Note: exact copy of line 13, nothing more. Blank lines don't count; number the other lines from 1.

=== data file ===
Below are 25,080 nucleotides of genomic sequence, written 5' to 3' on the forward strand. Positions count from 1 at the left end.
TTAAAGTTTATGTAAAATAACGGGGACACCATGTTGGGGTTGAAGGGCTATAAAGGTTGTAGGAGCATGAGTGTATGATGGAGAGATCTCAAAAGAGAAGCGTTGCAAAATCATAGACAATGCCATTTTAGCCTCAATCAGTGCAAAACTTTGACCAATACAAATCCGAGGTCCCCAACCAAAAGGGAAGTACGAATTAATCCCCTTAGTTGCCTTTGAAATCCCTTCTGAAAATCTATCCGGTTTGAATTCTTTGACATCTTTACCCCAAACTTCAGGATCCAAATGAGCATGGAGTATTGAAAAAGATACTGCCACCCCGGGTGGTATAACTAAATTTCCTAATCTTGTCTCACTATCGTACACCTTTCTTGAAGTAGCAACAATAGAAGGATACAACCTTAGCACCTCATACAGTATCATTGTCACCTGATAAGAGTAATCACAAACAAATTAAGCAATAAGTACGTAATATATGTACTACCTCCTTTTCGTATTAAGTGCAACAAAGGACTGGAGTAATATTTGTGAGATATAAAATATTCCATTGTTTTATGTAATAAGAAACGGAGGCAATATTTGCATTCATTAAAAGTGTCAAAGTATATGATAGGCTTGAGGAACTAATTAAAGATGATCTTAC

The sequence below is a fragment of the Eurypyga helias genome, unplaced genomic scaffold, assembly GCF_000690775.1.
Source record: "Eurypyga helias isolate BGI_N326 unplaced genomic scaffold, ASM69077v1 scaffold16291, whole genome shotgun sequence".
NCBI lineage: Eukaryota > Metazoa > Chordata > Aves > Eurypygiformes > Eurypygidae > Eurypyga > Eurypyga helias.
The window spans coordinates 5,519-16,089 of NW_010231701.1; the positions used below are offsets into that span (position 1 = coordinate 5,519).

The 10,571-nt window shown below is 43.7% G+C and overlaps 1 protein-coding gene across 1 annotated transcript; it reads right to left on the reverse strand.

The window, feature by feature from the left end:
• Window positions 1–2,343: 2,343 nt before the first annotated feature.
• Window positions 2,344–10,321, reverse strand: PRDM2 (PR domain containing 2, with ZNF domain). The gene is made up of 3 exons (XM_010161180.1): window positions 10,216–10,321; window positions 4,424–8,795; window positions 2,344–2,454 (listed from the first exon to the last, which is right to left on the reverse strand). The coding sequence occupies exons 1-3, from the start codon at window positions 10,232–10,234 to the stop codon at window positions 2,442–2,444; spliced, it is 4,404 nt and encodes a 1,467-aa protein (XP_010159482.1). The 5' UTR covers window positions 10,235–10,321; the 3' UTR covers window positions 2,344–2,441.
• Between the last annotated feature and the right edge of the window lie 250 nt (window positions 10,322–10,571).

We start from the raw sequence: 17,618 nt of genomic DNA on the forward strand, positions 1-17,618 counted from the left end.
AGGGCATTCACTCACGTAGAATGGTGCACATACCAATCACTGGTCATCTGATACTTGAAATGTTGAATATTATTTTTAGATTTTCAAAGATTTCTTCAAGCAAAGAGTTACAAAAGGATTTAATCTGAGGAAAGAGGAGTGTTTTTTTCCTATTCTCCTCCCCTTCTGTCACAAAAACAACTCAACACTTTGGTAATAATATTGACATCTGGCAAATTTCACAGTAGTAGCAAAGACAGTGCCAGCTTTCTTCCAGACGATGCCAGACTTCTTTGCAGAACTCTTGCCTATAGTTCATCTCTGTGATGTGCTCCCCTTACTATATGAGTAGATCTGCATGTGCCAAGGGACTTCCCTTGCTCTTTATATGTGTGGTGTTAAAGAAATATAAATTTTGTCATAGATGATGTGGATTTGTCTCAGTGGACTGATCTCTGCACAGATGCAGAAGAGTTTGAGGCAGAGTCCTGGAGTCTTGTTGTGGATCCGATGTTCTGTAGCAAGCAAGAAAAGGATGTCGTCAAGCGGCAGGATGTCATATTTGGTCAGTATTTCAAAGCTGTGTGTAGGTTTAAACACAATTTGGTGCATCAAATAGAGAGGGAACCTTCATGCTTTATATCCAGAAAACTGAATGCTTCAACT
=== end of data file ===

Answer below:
AGGGCATTCACTCACGTAGAATGGTGCACATACCAATCACTGGTCATCTGATACTTGAAATGTTGAATATTATTTTTAGATTTTCAAAGATTTCTTCAAGCAAAGAGTTACAAAAGGATTTAATCTGAGGAAAGAGGAGTGTTTTTTTCCTATTCTCCTCCCCTTCTGTCACAAAAACAACTCAACACTTTGGTAATAATATTGACATCTGGCAAATTTCACAGTAGTAGCAAAGACAGTGCCAGCTTTCTTCCAGACGATGCCAGACTTCTTTGCAGAACTCTTGCCTATAGTTCATCTCTGTGATGTGCTCCCCTTACTATATGAGTAGATCTGCATGTGCCAAGGGACTTCCCTTGCTCTTTATATGTGTGGTGTTAAAGAAATATAAATTTTGTCATAGATGATGTGGATTTGTCTCAGTGGACTGATCTCTGCACAGATGCAGAAGAGTTTGAGGCAGAGTCCTGGAGTCTTGTTGTGGATCCGATGTTCTGTAGCAAGCAAGAAAAGGATGTCGTCAAGCGGCAGGATGTCATATTTGGTCAGTATTTCAAAGCTGTGTGTAGGTTTAAACACAATTTGGTGCATCAAATAGAGAGGGAACCTTCATGCTTTATATCCAGAAAACTGAATGCTTCAACT